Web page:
Chef Jason Stratton, late of Poppy and Cafe Juanita, recently took the helm at Cascina Spinasse, where Justin Neidermeyer had been the founding chef. Earlier this month, Nancy Leson interviewed Stratton about the transition, and he shared his plans to meld his long-standing passion for Italian food with the bounty of seasonal ingredients from local farms.
These days, Stratton says that what he is most excited about is zucchini -- particularly the Italian heirloom varieties he's been getting from his friends Siri Erickson-Brown and Jason Salvo at Local Roots Farm. His favorite way to use them? Zucchini in carpione. "It's a great way to use up a lot of zucchini," says Stratton, "as it keeps for quite awhile and just improves in flavor. [Cooking something 'in carpione'] is traditionally a way to preserve fish like sardines (the name refers to carp), but you can also do the same thing with pounded chicken or turkey breasts. A classic dish to pair with Dolcetto." Stratton loves this dish with a little marinated clam salad on top, but says it's wonderful spread on bread or eaten simply on its own.Zucchini in Carpione
2 medium zucchini
1 onion, finely diced
3 garlic cloves, sliced
1 bunch Italian parsley, roughly chopped
Small handful of mint leaves, roughly chopped
1 1/2 cups white wine (something dry, crisp, and drinkable)
1/8 cup red wine vinegar
Good-quality extra virgin olive oil
Slice zucchini lengthwise into 1/4-inch slices. Salt and let stand (say, in a colander above the sink) for 1 hour to draw out moisture. Pat dry on kitchen towels and season with pepper. Fry slices over medium-high heat in a large pan with generous amount of olive oil until the zucchini is well browned. Flip and lightly cook the other side. Remove to a sheet tray or platter to cool slightly.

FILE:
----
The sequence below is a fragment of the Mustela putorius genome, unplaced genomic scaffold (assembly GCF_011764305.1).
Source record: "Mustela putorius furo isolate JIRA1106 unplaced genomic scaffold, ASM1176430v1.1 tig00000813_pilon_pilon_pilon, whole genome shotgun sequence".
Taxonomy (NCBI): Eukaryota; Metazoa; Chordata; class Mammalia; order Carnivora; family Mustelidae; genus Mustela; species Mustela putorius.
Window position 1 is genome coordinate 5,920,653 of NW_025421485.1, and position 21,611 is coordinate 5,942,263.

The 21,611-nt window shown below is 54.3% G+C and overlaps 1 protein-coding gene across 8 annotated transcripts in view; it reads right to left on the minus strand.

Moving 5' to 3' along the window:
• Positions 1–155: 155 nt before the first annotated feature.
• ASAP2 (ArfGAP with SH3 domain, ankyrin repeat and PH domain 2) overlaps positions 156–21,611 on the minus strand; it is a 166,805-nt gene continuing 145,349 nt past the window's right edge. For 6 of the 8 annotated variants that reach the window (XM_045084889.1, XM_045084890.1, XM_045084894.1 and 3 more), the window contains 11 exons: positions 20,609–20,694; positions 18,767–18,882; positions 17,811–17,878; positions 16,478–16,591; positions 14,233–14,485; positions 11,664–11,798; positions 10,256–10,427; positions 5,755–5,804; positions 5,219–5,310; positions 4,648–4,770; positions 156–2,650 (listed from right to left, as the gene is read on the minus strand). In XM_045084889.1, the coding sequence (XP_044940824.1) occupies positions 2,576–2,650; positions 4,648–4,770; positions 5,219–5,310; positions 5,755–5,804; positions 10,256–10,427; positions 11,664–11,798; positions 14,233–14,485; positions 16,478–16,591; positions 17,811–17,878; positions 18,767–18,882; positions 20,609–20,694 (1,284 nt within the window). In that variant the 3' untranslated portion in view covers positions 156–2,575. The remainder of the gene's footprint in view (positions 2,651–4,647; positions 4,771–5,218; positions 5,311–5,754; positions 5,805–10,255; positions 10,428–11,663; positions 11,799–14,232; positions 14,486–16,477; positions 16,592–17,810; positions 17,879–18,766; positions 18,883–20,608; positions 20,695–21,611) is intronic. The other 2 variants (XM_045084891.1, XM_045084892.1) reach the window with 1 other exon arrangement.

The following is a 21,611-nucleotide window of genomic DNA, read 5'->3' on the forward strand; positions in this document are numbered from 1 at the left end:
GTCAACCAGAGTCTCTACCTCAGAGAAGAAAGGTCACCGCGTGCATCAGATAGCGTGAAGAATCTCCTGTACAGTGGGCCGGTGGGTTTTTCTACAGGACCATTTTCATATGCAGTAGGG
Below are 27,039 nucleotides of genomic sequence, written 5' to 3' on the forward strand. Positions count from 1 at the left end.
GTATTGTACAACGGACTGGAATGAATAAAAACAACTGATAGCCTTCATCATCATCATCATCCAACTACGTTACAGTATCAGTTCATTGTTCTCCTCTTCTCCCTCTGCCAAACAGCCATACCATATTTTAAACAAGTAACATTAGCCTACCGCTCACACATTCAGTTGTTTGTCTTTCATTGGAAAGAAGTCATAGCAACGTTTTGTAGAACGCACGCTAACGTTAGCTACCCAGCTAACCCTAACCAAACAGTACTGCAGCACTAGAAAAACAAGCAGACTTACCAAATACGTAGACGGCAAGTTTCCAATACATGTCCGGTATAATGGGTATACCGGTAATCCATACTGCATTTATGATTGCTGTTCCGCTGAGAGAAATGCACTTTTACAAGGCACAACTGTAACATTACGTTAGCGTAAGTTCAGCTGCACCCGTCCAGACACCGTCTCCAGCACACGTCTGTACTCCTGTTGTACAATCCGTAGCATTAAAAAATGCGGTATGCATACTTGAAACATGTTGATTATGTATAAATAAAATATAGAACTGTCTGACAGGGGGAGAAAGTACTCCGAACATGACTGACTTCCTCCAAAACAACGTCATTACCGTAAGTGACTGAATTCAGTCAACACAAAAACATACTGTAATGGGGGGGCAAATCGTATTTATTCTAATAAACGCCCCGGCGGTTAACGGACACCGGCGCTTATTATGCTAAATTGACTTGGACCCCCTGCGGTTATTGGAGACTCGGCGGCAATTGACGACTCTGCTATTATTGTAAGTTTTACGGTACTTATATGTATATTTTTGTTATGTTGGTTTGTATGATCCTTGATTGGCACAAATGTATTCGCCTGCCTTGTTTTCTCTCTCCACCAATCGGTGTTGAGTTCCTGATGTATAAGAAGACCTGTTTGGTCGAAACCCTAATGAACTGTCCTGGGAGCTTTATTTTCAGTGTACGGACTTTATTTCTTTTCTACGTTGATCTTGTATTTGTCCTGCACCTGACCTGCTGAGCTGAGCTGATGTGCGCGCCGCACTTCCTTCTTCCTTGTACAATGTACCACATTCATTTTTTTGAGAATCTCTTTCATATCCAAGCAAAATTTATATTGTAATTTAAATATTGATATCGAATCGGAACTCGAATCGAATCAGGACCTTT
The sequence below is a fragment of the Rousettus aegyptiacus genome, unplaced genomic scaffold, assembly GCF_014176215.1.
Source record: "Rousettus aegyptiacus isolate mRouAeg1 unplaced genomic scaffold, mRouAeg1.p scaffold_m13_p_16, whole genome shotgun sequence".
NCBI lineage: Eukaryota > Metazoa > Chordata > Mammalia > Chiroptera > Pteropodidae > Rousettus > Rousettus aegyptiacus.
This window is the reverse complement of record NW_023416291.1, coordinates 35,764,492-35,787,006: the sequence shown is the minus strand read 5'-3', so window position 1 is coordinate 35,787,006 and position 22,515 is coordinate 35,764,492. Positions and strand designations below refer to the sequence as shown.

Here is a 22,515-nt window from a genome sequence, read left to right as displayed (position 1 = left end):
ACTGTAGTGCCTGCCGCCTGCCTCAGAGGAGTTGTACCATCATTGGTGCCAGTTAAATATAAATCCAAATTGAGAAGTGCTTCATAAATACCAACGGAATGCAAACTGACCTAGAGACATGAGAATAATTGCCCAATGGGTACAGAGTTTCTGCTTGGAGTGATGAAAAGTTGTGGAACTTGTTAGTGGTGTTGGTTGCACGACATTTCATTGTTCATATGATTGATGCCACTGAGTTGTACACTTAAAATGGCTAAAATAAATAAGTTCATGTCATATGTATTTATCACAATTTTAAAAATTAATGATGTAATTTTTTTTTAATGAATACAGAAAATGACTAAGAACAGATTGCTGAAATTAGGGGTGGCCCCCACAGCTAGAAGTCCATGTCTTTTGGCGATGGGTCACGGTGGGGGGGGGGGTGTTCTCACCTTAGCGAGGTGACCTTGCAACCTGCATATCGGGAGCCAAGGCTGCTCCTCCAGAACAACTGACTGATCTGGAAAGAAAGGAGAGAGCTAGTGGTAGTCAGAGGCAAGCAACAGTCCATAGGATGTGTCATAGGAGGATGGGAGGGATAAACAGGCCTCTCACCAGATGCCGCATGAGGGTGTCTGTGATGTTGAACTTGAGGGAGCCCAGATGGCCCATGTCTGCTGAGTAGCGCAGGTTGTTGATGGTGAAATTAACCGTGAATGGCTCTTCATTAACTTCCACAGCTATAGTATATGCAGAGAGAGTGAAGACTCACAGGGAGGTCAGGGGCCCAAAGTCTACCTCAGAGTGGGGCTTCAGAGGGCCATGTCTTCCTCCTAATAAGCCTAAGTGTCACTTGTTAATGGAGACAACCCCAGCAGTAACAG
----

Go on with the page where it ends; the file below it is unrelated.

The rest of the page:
Reduce heat, add the onion to the pan, and cook slowly until well softened and starting to turn golden. Add the sliced garlic, and continue cooking until the garlic is just pale golden. Turn heat up and add white wine and vinegar. Reduce mixture until the liquid is at the level of the onions. Stir in chopped mint and parsley. Taste for salt and acid. The liquid should be well seasoned and rather tart. Add more vinegar if needed.
Put a little of the onion mixture in the bottom of a ceramic baking dish or terrine. Add a layer of zucchini slices. Alternate layers of zucchini slices and the onion mixture, making sure each slice is generously coated with onion. After all slices are packed in, press down gently with your hands and cover the top with a thin layer of olive oil. Let cool at room temperature.
The zucchini keeps very well in your fridge as long as it is covered with a layer of oil. Make it a day ahead, as the flavor improves greatly after sitting overnight. However, be sure to let come to room temperature before eating, as the flavor is a little muted when served chilled.